User Tools

Site Tools


Monitoring LinBPQ through SNMP

Enable SNMP on LinBPQ

N.B. This approach requires a recent version of LinBPQ, or later. Older releases supported SNMP through the IPGATEWAY feature - see snmp_graphs

In the config for your telnet port, look for the existing TCPPORT block and add and extra line SNMPPORT=161, something like this:


Restart BPQ to enable. LinBPQ supports the following OIDs:

IfINOctets  =<port>
IfOUTOctets =<port>
SysUpTime   =
SysName     =

If you have snmp installed locally you should be able to see data imediately:

$ snmpget -r5 -Oqv -v1 -c public localhost

Set up monitoring in Home Assistant

One way to monitor BPQ's SNMP metrics is using Home Assistant.

SNMP support is built-in to HA but requires hand-editing configuration.yaml. If you are not comfortable doing that, stop now!

Add a sensor for each port you are interested in and restart HA to enable them:

  - platform: snmp
    accept_errors: true
    unit_of_measurement: "B"
    state_class: total_increasing
    icon: mdi:cloud-download
    name: "Packet Port 1 Octets In"
    unique_id: sensor.snmp_packet_port_1_octets_in

  - platform: snmp
    accept_errors: true
    unit_of_measurement: "B"
    state_class: total_increasing
    icon: mdi:cloud-upload
    name: "Packet Port 1 Octets Out"
    unique_id: sensor.snmp_packet_port_1_octets_out

2.1 Traffic Graphs

I use the Statistics Graph Card to monitor traffic in and out on each port:

Or if you prefer, here's the card configuration:

chart_type: line
period: 5minute
type: statistics-graph
  - sensor.packet_port_1_octets_in_2
  - sensor.packet_port_1_octets_out_2
days_to_show: 1
title: Port 1
  - change
hide_legend: true

2.2 Daily Counters

I have set up counters for each port:

Go to Settings, Helpers, Create Helper and choose Utility Meter. Get this right first go as you don't seem to be able to go back and edit all the features - in particular the reset cycle…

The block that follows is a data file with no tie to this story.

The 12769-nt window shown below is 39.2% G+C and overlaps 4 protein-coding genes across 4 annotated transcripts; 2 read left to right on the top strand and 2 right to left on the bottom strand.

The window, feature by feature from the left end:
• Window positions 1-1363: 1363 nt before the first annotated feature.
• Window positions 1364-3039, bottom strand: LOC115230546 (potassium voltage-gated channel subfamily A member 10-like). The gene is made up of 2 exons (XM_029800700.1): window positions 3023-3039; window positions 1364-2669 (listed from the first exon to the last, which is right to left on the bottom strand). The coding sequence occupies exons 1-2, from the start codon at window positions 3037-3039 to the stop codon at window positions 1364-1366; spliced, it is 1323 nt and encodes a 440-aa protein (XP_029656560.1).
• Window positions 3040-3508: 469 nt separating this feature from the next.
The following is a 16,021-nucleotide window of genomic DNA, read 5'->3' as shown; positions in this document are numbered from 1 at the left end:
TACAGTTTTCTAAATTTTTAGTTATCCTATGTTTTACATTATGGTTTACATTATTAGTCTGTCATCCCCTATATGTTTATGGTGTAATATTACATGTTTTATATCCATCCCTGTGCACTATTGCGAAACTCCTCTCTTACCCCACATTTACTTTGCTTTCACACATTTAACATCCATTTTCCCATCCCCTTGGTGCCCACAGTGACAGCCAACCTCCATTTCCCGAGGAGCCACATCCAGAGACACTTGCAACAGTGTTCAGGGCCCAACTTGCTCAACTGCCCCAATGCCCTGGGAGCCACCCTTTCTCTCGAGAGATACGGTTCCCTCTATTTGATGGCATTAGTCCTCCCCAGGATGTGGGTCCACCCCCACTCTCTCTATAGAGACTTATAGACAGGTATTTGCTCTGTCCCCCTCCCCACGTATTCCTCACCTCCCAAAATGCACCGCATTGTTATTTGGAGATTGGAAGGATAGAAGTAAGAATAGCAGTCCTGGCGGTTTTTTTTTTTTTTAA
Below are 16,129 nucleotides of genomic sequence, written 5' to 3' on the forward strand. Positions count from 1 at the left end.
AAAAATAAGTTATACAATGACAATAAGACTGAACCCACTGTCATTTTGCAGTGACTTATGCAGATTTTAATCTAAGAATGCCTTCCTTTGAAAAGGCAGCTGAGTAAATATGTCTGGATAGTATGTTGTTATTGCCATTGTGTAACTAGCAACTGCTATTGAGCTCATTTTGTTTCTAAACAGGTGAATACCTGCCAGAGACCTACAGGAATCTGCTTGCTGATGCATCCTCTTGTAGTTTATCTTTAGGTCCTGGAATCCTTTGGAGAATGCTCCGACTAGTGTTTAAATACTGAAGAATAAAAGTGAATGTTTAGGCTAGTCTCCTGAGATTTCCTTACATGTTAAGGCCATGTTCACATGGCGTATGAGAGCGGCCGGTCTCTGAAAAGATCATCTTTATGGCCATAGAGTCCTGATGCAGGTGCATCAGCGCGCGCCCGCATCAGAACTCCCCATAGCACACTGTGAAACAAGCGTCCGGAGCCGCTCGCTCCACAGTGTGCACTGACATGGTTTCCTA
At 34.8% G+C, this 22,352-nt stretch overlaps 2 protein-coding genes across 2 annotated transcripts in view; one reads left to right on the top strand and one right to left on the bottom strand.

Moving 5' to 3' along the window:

2.3 CPU Temperature

I may have got carried away with monitoring (and Pi's…) but you can also add an OID for CPU temperature to each of your Pi's - see this article.

The SNMP setup in HA is similar to before, but the temperature returned is is actually in milli-centigrade (if that's a unit!) so I added a Template Sensor to get actual °C:

  - platform: snmp
    accept_errors: true
    unit_of_measurement: "°C"
    device_class: temperature
    state_class: measurement
    icon: mdi:thermometer
    name: "CPU Temp - SNMP - Pi-Radio"
    unique_id: sensor.snmp_cpu_temp_pi_radio
    port: 8161

  - sensor:
      - name: "Pi-Radio CPU"
        unique_id: sensor.cpu_temp_pi_radio
        state: "{{ (states('sensor.cpu_temp_pi_radio_2') | float() / 1000) | round(1) }}"
        unit_of_measurement: "°C"
        icon: mdi:thermometer
        state_class: measurement
        device_class: temperature

Telegraf / Grafana

Another way to collect and monitor BPQ's SNMP metrics is by using Telegraf. You typically run Telegraf as part of a monitoring stack, in this case Telegraf + InfluxDB + Grafana. Telegraf is the collection agent, InfluxDB is the time-series database, and Grafana is the visualisation.

In telegraf.conf:

  agents = ["udp4://localhost:161"]
  version = 1

# for each port...
  oid = ""
  name = "port_1_octets_in"
  conversion = "int"

  oid = ""
  name = "port_1_octets_out"
  conversion = "int"

These counters show up in InfluxDB under a measurement named SNMP with multiple fields, one for each oid. You get a counter update every 10 seconds.

Query like this:

End result:


It's also quite easy to get prometheus-snmp-exporter to collect stats from BPQ.

Add something like the following to your generator.yml

    version: 1
      community: public

Repeat the and lines for each of your ports, then run prometheus-snmp-generator generate to regenerate your configuration.

You'll likely already have an snmp scrape configuration in your prometheus.yml. Add the linbpq module (as defined above) and the target address of your BPQ node to it. The result will look something like this:

  - job_name: 'snmp'
    scrape_interval: 20s
    scrape_timeout: 5s
    metrics_path: /snmp
      module: [linbpq]
      - targets:
        -  # SNMP device - add your IPs here
      - source_labels: [__address__]
        target_label: __param_target
      - source_labels: [__param_target]
        target_label: instance
      - target_label: __address__
        replacement:  # SNMP exporter.

After restarting prometheus-snmp-exporter and prometheus you should start seeing ifInOctets, ifOutOctets, sysName, and sysUpTime metrics appearing.

packet/linbpq_monitoring.txt · Last modified: 2024/05/15 10:05 by 2m0mqn